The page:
Peninsula Health

Steve Bellinger Offering good information about heart attacks

ILWACO — February is the American Heart Association’s Heart Awareness month, so there’s no better time to talk about heart disease and heart attacks. The U.S. Center for Disease Control estimated 785,000 Americans had their first heart attack in 2010 and an additional 470,000 who had a previous heart attack had yet another. If these numbers don’t catch your eye, consider this: 26 million Americans have heart disease and about every 34 seconds, someone in the U.S. is having a heart attack.

   Despite this prevalence, many heart attack victims don’t recognize the initial symptoms. This symptom identity disconnect is important because the sooner a heart attack is recognized and treatment is started, the better the results. Often, heart attack symptoms go unheeded — dismissed as indigestion, stomach flu, or just not feeling well for a few days.  

While classic symptoms of a heart attack like chest pain or pressure in the left arm or jaw do occur, not everyone suffering a heart attack exhibits these signs. Nausea, shortness of breath, upper back pain, and abrupt unexplained fatigue also can be symptoms of a heart attack. Although diabetes, smoking, high blood pressure and high cholesterol increase the risk, absence of these indicators does not eliminate it.

Early treatment is vital and early care is best accessed through the emergency medical system (EMS). If you think that you or someone around you is having a heart attack, don’t drive them to the hospital and most importantly, don’t drive yourself. Activate the EMS by calling 911 — MEDIX Ambulance will provide paramedic emergency medical services; both are augmented by trained volunteer emergency medical technicians from local fire departments. EMS crews perform testing that can help diagnose a heart attack. They also activate a system at Ocean Beach Hospital especially prepared for the heart attack victim. Calling 911 gets them to you and you to care faster and safer.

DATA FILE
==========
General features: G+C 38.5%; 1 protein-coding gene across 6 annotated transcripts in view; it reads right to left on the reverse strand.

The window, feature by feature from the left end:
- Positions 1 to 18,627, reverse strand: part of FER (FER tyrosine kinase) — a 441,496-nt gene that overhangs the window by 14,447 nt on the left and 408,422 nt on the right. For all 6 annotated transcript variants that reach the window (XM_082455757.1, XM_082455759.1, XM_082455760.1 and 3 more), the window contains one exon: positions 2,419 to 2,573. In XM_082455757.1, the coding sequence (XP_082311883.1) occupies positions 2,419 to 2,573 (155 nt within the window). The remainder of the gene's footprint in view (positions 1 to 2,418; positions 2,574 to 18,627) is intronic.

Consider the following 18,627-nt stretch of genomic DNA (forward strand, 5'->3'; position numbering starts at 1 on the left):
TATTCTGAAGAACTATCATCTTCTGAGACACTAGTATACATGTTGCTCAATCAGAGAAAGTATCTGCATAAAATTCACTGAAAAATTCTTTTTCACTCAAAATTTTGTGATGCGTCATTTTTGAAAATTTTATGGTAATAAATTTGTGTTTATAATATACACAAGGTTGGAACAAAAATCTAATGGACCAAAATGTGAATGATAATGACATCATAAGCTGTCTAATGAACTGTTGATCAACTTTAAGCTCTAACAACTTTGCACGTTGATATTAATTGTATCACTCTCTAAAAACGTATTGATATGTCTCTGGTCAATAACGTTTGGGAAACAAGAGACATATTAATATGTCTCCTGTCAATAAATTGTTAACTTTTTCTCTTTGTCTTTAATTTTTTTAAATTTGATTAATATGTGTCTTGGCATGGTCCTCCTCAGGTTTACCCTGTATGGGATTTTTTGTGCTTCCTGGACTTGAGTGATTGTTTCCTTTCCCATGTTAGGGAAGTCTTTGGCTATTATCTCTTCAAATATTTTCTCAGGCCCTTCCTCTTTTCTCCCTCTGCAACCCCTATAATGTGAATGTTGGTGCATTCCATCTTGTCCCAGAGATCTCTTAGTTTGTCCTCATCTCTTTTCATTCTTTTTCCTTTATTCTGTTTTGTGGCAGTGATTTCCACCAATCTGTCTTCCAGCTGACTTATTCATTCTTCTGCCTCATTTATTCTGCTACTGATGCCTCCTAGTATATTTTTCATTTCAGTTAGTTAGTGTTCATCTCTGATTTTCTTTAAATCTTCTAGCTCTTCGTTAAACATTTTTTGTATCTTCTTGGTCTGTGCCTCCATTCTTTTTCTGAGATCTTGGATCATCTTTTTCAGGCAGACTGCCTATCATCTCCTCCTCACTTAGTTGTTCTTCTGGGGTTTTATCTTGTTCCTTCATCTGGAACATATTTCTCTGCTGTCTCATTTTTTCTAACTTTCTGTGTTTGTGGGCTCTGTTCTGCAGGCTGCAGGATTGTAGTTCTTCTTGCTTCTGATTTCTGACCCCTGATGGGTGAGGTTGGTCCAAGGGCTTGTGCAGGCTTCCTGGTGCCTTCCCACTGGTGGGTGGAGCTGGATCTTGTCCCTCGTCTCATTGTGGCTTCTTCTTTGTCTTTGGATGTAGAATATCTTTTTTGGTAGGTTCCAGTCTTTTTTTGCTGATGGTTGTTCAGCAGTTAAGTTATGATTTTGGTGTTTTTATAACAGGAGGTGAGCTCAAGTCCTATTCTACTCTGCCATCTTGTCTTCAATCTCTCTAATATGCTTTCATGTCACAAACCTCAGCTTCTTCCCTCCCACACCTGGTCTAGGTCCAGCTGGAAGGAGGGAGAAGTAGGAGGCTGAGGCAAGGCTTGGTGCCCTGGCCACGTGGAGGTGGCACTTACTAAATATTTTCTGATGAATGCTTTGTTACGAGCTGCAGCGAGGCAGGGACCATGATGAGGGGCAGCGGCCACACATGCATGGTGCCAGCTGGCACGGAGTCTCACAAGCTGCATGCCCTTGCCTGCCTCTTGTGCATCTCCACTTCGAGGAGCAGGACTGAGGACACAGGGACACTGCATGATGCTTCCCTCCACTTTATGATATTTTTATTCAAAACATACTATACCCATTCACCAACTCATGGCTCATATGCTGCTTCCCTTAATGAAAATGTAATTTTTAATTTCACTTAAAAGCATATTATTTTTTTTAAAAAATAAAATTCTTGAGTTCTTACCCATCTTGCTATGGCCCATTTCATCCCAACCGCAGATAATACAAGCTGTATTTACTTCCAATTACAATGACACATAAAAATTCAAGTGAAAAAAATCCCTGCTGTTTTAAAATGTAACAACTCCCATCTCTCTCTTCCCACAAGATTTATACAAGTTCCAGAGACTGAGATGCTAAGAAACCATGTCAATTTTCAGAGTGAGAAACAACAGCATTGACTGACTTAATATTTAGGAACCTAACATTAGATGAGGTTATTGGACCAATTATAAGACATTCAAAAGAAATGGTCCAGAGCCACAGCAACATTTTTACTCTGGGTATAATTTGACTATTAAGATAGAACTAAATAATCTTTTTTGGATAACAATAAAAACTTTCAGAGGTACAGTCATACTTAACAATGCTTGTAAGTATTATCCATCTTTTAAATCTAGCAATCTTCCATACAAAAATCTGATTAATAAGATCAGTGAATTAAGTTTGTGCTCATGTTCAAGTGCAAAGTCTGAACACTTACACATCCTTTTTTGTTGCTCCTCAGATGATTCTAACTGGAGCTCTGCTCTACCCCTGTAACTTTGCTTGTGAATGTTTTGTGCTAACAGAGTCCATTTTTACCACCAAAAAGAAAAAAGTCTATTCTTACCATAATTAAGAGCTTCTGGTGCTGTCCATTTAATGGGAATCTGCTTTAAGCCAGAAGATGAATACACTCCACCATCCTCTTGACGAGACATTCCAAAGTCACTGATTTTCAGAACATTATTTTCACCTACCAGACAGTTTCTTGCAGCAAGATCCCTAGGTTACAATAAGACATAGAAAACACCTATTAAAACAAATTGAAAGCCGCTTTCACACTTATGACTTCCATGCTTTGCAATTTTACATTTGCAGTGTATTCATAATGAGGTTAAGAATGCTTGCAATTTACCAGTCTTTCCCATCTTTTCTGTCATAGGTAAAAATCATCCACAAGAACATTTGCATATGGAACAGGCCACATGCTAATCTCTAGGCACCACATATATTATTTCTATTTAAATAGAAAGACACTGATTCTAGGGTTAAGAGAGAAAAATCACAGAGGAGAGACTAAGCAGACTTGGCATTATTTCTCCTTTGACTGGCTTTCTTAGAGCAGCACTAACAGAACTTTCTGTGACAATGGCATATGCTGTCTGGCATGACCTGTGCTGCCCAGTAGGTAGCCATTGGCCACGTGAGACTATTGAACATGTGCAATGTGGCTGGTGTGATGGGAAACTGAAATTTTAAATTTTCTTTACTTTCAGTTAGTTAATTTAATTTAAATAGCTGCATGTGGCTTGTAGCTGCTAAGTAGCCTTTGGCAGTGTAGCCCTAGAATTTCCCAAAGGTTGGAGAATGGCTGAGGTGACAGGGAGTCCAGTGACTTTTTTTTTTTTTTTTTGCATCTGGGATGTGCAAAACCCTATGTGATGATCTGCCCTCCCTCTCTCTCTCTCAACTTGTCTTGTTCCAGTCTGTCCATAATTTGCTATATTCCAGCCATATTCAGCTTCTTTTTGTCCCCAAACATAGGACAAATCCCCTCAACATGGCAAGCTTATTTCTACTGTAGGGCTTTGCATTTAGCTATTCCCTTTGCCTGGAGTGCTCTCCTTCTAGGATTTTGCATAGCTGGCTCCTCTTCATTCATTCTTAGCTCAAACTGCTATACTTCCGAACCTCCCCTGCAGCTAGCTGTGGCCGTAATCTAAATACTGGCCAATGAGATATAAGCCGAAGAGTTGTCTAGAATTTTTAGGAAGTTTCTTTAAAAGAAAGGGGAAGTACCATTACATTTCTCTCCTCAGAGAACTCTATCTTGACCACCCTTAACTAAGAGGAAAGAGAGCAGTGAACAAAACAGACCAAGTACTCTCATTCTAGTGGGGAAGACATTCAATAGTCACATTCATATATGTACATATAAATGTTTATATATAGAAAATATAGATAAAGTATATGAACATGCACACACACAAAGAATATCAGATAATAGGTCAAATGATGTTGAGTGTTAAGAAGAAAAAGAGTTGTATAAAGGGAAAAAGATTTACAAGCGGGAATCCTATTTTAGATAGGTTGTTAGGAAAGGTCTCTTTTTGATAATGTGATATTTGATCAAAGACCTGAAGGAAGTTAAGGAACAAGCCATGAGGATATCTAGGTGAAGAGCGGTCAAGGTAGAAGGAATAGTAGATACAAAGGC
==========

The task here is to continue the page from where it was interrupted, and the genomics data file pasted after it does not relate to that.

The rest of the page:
Ocean Beach Hospital has established a streamlined connection with Providence St. Vincent’s Medical Center in Portland – one of the leading cardiac care centers in the Northwest — to care for heart attack victims.

When patients arrive at the hospital suffering a more severe form of heart attack called an ST-Elevated Myocardial Infarction or STEMI, emergency room physicians consult with St. Vincent’s experienced cardiology team to implement a customized care plan. This plan may range from the use of clot busting thrombolytic therapy to immediate transfer to St. Vincent’s and a waiting team of cardiac care specialists.  

The American Heart Association recommends STEMI patients undergo an angioplasty within 90 minutes of evaluation. If transportation time to a facility that can perform angioplasty exceeds 90 minutes, clot-busting drugs are administered.

A more common form of heart attack is the non-ST Elevated Myocardial Infarction or NSTEMI. This type of heart attack is not detected by heart monitoring EKG testing, but requires blood testing to determine if there is heart damage. Patients with a NSTEMI still are candidates for transfer to hospitals specializing in cardiac care, but the urgency is less than that of a STEMI.

The combined effort of Ocean Beach Hospital, Pacific County Fire District No. 1, and MEDIX Ambulance is saving lives on the Long Beach Peninsula. Remember that if you or someone you are with thinks they are having a heart attack, call 911 and help us help you.   

Steve Bellinger is a physician assistant at Ocean Beach Hospital and Medical Clinics in Ilwaco, and is medical director of their American Diabetes Association recognized diabetes education program. He also has volunteered in emergency medical services as an EMT/paramedic with Pacific County Fire District No. 1 for the last 25 years.     

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